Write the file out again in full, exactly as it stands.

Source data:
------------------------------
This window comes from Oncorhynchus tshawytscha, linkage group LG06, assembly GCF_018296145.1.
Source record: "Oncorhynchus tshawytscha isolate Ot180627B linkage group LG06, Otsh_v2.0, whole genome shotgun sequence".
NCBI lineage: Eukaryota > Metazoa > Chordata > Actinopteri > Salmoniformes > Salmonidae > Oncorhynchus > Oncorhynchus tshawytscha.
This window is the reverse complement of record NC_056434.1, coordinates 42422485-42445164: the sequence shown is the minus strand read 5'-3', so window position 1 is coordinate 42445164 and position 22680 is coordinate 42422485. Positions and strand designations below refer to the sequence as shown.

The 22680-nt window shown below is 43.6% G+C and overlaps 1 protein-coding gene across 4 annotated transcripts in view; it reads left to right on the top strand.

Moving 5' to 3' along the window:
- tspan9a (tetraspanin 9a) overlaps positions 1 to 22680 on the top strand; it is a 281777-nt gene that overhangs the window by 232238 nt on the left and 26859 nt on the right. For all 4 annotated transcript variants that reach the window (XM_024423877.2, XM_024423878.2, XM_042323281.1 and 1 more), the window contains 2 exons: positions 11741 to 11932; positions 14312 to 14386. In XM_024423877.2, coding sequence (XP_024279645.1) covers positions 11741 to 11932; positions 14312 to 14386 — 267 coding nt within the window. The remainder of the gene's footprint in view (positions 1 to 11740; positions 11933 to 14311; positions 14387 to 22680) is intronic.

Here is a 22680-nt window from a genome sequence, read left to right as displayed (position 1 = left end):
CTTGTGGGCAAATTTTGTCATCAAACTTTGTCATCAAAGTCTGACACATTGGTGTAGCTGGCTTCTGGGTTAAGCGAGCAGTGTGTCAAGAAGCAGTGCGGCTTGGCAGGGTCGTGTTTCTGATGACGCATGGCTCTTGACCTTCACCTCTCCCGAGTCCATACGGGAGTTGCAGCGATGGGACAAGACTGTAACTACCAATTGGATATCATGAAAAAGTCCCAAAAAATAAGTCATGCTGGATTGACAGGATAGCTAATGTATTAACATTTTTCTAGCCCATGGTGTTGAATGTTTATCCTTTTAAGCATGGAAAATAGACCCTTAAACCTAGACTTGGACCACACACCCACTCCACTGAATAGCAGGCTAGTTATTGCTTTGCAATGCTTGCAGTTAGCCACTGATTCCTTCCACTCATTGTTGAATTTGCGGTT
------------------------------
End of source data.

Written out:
This window comes from Oncorhynchus tshawytscha, linkage group LG06, assembly GCF_018296145.1.
Source record: "Oncorhynchus tshawytscha isolate Ot180627B linkage group LG06, Otsh_v2.0, whole genome shotgun sequence".
NCBI lineage: Eukaryota > Metazoa > Chordata > Actinopteri > Salmoniformes > Salmonidae > Oncorhynchus > Oncorhynchus tshawytscha.
This window is the reverse complement of record NC_056434.1, coordinates 42422485-42445164: the sequence shown is the minus strand read 5'-3', so window position 1 is coordinate 42445164 and position 22680 is coordinate 42422485. Positions and strand designations below refer to the sequence as shown.

The 22680-nt window shown below is 43.6% G+C and overlaps 1 protein-coding gene across 4 annotated transcripts in view; it reads left to right on the top strand.

Moving 5' to 3' along the window:
- tspan9a (tetraspanin 9a) overlaps positions 1 to 22680 on the top strand; it is a 281777-nt gene that overhangs the window by 232238 nt on the left and 26859 nt on the right. For all 4 annotated transcript variants that reach the window (XM_024423877.2, XM_024423878.2, XM_042323281.1 and 1 more), the window contains 2 exons: positions 11741 to 11932; positions 14312 to 14386. In XM_024423877.2, coding sequence (XP_024279645.1) covers positions 11741 to 11932; positions 14312 to 14386 — 267 coding nt within the window. The remainder of the gene's footprint in view (positions 1 to 11740; positions 11933 to 14311; positions 14387 to 22680) is intronic.

Here is a 22680-nt window from a genome sequence, read left to right as displayed (position 1 = left end):
CTTGTGGGCAAATTTTGTCATCAAACTTTGTCATCAAAGTCTGACACATTGGTGTAGCTGGCTTCTGGGTTAAGCGAGCAGTGTGTCAAGAAGCAGTGCGGCTTGGCAGGGTCGTGTTTCTGATGACGCATGGCTCTTGACCTTCACCTCTCCCGAGTCCATACGGGAGTTGCAGCGATGGGACAAGACTGTAACTACCAATTGGATATCATGAAAAAGTCCCAAAAAATAAGTCATGCTGGATTGACAGGATAGCTAATGTATTAACATTTTTCTAGCCCATGGTGTTGAATGTTTATCCTTTTAAGCATGGAAAATAGACCCTTAAACCTAGACTTGGACCACACACCCACTCCACTGAATAGCAGGCTAGTTATTGCTTTGCAATGCTTGCAGTTAGCCACTGATTCCTTCCACTCATTGTTGAATTTGCGGTT